The 14 Lowest Grossing Movies to Debut at Number One at the Box Office in the Modern Era
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The 14 Lowest Grossing Movies to Debut at Number One at the Box Office in the Modern Era

By Dustin Rowles | Box Office Round-Ups | September 9, 2012 | Comments ()


It wasn't just a lousy weekend at the box office, it was the lousiest weekend at the box office in years. The top 12 total movies at the box office amounted only $51 million. To put that in perspective, the top 12 movies at the box office made $52 million the weekend after September 11, 2001. In fact, the last time the top 12 movies made less than $51 million was two weekends after September 11, 2001. That's how bad the weekend was. Indeed, the number one film of the weekend, Possession, made only $9.5 million, which made it the 28th lowest grossing number one film of the modern era (i.e., since 1997).

Of course, $9.5 million is actually not a bad gross for Possession, as that was its second weekend (it opened at number one last weekend with $17 million). What's bad are films that debut at number one, and still make less than $10 million. Here's a list of the 14 films that have managed that feat since 1997.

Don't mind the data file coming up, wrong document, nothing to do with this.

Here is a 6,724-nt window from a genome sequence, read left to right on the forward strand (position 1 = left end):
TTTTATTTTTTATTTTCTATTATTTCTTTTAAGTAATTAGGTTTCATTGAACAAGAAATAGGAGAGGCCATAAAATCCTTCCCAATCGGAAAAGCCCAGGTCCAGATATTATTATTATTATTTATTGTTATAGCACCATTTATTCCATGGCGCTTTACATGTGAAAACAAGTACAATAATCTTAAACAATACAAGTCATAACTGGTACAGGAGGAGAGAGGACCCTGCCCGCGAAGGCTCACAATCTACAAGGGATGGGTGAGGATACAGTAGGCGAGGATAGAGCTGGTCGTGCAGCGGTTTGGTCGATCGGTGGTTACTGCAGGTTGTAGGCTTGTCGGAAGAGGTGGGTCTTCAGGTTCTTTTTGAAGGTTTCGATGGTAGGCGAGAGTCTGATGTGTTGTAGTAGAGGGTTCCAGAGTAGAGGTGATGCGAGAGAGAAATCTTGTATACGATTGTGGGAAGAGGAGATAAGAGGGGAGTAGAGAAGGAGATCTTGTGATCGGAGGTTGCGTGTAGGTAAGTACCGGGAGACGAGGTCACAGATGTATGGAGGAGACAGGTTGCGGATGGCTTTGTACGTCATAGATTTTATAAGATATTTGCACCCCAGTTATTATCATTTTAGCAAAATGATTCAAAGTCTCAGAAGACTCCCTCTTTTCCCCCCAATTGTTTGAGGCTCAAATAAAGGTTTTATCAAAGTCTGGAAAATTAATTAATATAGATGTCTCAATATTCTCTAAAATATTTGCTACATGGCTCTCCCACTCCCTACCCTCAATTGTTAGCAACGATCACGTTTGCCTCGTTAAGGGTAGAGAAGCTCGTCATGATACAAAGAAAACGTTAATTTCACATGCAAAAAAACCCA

1. Eye of the Beholder -- $5.9 million (January)

2. Fire Down Below -- $6 million (September)

3. Dickie Roberts: Former Child Star -- $6.6 million (September)

4. He Got Game -- $7.6 million (May)

5. Bangkok Dangerous -- $7.7 million (September)

6. Rounders -- $8.4 million (September)

7. Urban Legends: Final Cut -- $8.5 million (September)

8. The Covenant -- $8.8 million (September)

9. Pleasantville -- $8.8 million (October)

10. The Best Man -- $9.03 million (October)

11. The Watcher -- $9.06 million (September)

12. The Relic -- $9.06 million (January)

13. John Carpenter's Vampires -- $9.1 million (October)

14. Hardball -- $9.3 million (September)

Note that eight of those films opened in September, the real Hollywood dumping grounds (suck it, January).

The rest of the box office was even more dismal than The Possession. The highest grossing debut of this week was Bradley Cooper's The Words, which only mustered $5 million, good for third place (behind holdover Lawless, which made $6 million and is an awesome movie). That was better than the other wide release this weekend, Henry Cavill's The Cold Light of Day, which made only $1.8 million, opening at number 13. That's not very good.

In fact, I'm hard pressed to find any bright news in this week's box office, unless you count 2016: Obama's America, which made $3 million to bring its overall total to $26 million, making it the second most popular political documentary of all time behind Fahrenheit 9/11.

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